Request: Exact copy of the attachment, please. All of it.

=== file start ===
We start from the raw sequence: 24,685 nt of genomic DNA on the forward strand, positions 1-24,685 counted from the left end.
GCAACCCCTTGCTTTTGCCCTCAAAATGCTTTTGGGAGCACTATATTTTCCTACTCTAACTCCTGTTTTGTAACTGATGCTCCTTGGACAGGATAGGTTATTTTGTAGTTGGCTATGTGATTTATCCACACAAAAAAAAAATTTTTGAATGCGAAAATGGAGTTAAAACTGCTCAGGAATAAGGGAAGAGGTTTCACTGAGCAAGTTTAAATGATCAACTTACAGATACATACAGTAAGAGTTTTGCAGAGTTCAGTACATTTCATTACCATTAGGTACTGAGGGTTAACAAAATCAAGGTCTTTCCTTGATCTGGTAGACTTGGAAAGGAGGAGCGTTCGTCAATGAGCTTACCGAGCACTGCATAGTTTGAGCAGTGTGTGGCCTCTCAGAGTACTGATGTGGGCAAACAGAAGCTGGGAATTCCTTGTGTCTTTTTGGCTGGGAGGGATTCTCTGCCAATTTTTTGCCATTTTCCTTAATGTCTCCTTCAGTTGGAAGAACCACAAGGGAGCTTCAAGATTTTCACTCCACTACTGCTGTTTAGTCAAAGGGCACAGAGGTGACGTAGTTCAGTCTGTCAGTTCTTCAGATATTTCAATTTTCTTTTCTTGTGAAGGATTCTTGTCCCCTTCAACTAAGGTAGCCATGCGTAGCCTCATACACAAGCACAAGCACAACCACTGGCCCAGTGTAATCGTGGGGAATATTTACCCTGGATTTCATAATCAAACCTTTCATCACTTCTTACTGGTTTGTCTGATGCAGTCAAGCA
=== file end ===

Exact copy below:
We start from the raw sequence: 24,685 nt of genomic DNA on the forward strand, positions 1-24,685 counted from the left end.
GCAACCCCTTGCTTTTGCCCTCAAAATGCTTTTGGGAGCACTATATTTTCCTACTCTAACTCCTGTTTTGTAACTGATGCTCCTTGGACAGGATAGGTTATTTTGTAGTTGGCTATGTGATTTATCCACACAAAAAAAAAATTTTTGAATGCGAAAATGGAGTTAAAACTGCTCAGGAATAAGGGAAGAGGTTTCACTGAGCAAGTTTAAATGATCAACTTACAGATACATACAGTAAGAGTTTTGCAGAGTTCAGTACATTTCATTACCATTAGGTACTGAGGGTTAACAAAATCAAGGTCTTTCCTTGATCTGGTAGACTTGGAAAGGAGGAGCGTTCGTCAATGAGCTTACCGAGCACTGCATAGTTTGAGCAGTGTGTGGCCTCTCAGAGTACTGATGTGGGCAAACAGAAGCTGGGAATTCCTTGTGTCTTTTTGGCTGGGAGGGATTCTCTGCCAATTTTTTGCCATTTTCCTTAATGTCTCCTTCAGTTGGAAGAACCACAAGGGAGCTTCAAGATTTTCACTCCACTACTGCTGTTTAGTCAAAGGGCACAGAGGTGACGTAGTTCAGTCTGTCAGTTCTTCAGATATTTCAATTTTCTTTTCTTGTGAAGGATTCTTGTCCCCTTCAACTAAGGTAGCCATGCGTAGCCTCATACACAAGCACAAGCACAACCACTGGCCCAGTGTAATCGTGGGGAATATTTACCCTGGATTTCATAATCAAACCTTTCATCACTTCTTACTGGTTTGTCTGATGCAGTCAAGCA